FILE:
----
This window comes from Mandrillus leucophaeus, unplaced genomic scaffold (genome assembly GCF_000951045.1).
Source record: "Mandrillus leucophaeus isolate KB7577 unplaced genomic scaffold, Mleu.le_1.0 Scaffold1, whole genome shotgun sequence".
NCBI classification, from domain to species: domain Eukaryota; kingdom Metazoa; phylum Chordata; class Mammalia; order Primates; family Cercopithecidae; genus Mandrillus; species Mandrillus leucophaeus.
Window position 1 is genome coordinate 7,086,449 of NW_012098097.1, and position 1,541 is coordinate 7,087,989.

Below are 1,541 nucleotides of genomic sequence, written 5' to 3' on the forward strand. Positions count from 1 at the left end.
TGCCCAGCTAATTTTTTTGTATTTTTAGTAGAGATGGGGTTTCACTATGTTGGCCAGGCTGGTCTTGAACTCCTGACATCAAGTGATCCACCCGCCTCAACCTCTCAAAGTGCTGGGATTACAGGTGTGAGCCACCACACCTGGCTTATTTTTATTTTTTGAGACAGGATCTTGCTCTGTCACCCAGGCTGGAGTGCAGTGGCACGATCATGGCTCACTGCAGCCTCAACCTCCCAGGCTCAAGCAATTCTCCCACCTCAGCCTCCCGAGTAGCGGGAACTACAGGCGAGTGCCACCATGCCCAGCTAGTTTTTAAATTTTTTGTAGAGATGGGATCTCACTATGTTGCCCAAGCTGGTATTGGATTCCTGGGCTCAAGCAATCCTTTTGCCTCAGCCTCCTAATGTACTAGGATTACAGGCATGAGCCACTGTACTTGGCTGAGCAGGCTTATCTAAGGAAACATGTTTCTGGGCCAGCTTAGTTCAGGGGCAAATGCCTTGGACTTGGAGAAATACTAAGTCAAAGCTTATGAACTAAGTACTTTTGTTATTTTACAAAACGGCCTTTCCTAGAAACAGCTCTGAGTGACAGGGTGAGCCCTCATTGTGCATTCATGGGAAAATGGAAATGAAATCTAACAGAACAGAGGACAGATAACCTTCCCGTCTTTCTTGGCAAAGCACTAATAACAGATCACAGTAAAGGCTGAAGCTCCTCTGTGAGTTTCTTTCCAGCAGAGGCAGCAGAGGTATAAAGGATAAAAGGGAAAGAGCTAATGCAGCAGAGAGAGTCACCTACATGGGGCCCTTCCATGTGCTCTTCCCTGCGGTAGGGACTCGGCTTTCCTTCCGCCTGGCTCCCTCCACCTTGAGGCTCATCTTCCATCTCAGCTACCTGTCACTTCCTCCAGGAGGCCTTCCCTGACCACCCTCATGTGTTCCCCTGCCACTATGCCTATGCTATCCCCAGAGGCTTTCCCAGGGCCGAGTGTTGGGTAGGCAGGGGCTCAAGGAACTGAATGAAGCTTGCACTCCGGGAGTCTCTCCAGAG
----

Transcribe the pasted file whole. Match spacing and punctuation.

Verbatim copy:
This window comes from Mandrillus leucophaeus, unplaced genomic scaffold (genome assembly GCF_000951045.1).
Source record: "Mandrillus leucophaeus isolate KB7577 unplaced genomic scaffold, Mleu.le_1.0 Scaffold1, whole genome shotgun sequence".
NCBI classification, from domain to species: domain Eukaryota; kingdom Metazoa; phylum Chordata; class Mammalia; order Primates; family Cercopithecidae; genus Mandrillus; species Mandrillus leucophaeus.
Window position 1 is genome coordinate 7,086,449 of NW_012098097.1, and position 1,541 is coordinate 7,087,989.

Below are 1,541 nucleotides of genomic sequence, written 5' to 3' on the forward strand. Positions count from 1 at the left end.
TGCCCAGCTAATTTTTTTGTATTTTTAGTAGAGATGGGGTTTCACTATGTTGGCCAGGCTGGTCTTGAACTCCTGACATCAAGTGATCCACCCGCCTCAACCTCTCAAAGTGCTGGGATTACAGGTGTGAGCCACCACACCTGGCTTATTTTTATTTTTTGAGACAGGATCTTGCTCTGTCACCCAGGCTGGAGTGCAGTGGCACGATCATGGCTCACTGCAGCCTCAACCTCCCAGGCTCAAGCAATTCTCCCACCTCAGCCTCCCGAGTAGCGGGAACTACAGGCGAGTGCCACCATGCCCAGCTAGTTTTTAAATTTTTTGTAGAGATGGGATCTCACTATGTTGCCCAAGCTGGTATTGGATTCCTGGGCTCAAGCAATCCTTTTGCCTCAGCCTCCTAATGTACTAGGATTACAGGCATGAGCCACTGTACTTGGCTGAGCAGGCTTATCTAAGGAAACATGTTTCTGGGCCAGCTTAGTTCAGGGGCAAATGCCTTGGACTTGGAGAAATACTAAGTCAAAGCTTATGAACTAAGTACTTTTGTTATTTTACAAAACGGCCTTTCCTAGAAACAGCTCTGAGTGACAGGGTGAGCCCTCATTGTGCATTCATGGGAAAATGGAAATGAAATCTAACAGAACAGAGGACAGATAACCTTCCCGTCTTTCTTGGCAAAGCACTAATAACAGATCACAGTAAAGGCTGAAGCTCCTCTGTGAGTTTCTTTCCAGCAGAGGCAGCAGAGGTATAAAGGATAAAAGGGAAAGAGCTAATGCAGCAGAGAGAGTCACCTACATGGGGCCCTTCCATGTGCTCTTCCCTGCGGTAGGGACTCGGCTTTCCTTCCGCCTGGCTCCCTCCACCTTGAGGCTCATCTTCCATCTCAGCTACCTGTCACTTCCTCCAGGAGGCCTTCCCTGACCACCCTCATGTGTTCCCCTGCCACTATGCCTATGCTATCCCCAGAGGCTTTCCCAGGGCCGAGTGTTGGGTAGGCAGGGGCTCAAGGAACTGAATGAAGCTTGCACTCCGGGAGTCTCTCCAGAG